War of the Rebellion: Serial 038 Page 0413 Chapter XXXVI. CORRESPONDENCE, ETC. -UNION.

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prison at Memphis, Tenn., at the discretion of the general commanding the department.

VI. The enforcement of General Orders, Numbers 88, current series, Adjutant-General's Office, of the Treasury regulations herein referred to, and of this order, is especially enjoined upon all military commanders and the respective provost-marshals in this department.

VII. All property seized for violations of this order will be disposed of and accounted for in accordance with existing orders.

VIII. No applications for the shipment of goods, or for permits to trade, within this department, will be entertained at department headquarters.

By order of Major General U. S. Grant:


Assistant Adjutant-General.

LA GRANGE, June 15, 1863.

Major-General HURLBUT:

General Dodge has sent out toward Jackson Colonel Cornyn to clean the country of Biffle's men. Biffle has torn railroad up and destroyed wires for miles. I will not be able to repair it for weeks; better let it go. I am reducing my strength to zero, to help Mizner off, and must keep close while he is away. I will send you detail of news from south directly. I have directed Mizner to clear out the last dammed rebel before he returns.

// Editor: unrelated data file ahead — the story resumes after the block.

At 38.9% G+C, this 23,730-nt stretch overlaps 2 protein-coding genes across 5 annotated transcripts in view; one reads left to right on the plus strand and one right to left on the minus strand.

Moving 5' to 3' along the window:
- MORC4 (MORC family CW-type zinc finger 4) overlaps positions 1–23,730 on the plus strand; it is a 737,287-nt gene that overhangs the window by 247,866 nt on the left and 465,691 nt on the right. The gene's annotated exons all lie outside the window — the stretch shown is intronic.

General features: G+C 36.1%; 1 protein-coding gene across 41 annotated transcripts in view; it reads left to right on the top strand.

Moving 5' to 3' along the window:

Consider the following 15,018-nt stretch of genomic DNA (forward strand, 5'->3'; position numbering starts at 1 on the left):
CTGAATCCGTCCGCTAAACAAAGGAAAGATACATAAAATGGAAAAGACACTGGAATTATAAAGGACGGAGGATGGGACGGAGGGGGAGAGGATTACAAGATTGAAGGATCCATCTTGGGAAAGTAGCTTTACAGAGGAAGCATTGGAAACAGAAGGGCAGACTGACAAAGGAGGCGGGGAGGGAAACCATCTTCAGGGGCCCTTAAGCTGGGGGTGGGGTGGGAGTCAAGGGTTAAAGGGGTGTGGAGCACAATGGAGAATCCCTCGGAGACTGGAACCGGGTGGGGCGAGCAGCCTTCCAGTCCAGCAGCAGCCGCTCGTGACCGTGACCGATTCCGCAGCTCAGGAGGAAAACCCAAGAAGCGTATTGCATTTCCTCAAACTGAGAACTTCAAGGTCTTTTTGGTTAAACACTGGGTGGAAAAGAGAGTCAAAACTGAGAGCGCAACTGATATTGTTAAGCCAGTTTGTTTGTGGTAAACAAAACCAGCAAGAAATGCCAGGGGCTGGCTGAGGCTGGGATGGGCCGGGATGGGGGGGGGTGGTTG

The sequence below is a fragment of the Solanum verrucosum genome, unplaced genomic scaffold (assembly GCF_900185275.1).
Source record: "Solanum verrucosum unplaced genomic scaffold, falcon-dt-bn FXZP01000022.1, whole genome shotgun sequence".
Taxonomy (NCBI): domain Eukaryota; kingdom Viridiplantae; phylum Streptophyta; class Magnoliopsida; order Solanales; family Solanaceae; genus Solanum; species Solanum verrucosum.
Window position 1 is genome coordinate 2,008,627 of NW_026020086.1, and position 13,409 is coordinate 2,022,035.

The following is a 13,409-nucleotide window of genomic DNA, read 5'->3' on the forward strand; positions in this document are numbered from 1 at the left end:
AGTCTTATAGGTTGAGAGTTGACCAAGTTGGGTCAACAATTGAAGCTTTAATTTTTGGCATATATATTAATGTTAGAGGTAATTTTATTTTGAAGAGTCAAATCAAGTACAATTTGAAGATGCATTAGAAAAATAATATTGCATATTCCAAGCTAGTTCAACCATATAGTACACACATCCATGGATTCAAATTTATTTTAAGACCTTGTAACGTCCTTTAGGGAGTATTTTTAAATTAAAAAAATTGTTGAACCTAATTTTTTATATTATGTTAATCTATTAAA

LA GRANGE, June 15, 1863.

General HURLBUT:

Gunboat train and guard broke through a culvert near Middleburg, on the way to Bolivar. Total crush of some 15 men killed and wounded. It seems the culvert was cut yesterday after my cavalry came in from Bolivar. I learn from a citizen to-day that the bridges and culverts are most of them destroyed on the road to Jackson. It will be impossible to repair the wires for some time, if it can be done at all.


COLUMBUS, KY., June 15, 1863.

Major General H. W. HALLECK,


The abandonment of the District of Jackson by our forces, and the reduction of my command by six regiments of infantry and seven companies of cavalry, ordered to Memphis and Vicksburg, places my district in a critical position, and leaves the whole country between the Tennessee and Mississippi Rivers-from Paducah to Corinth, over 150 miles in length, comprising about 15,000 square miles, where secessionism prevails and guerrillas are constantly organizing-guarded by only a part of my former force, now not over 4,000 men.

I telegraphed on 8th instant to Major-General Oglesby, at La Grange, Tenn., that the above territory now required constant vigilance, as Bragg's headquarters were at Shelbyville, Tenn., and requested his co-operations to prevent the enemy crossing. On the same day I also re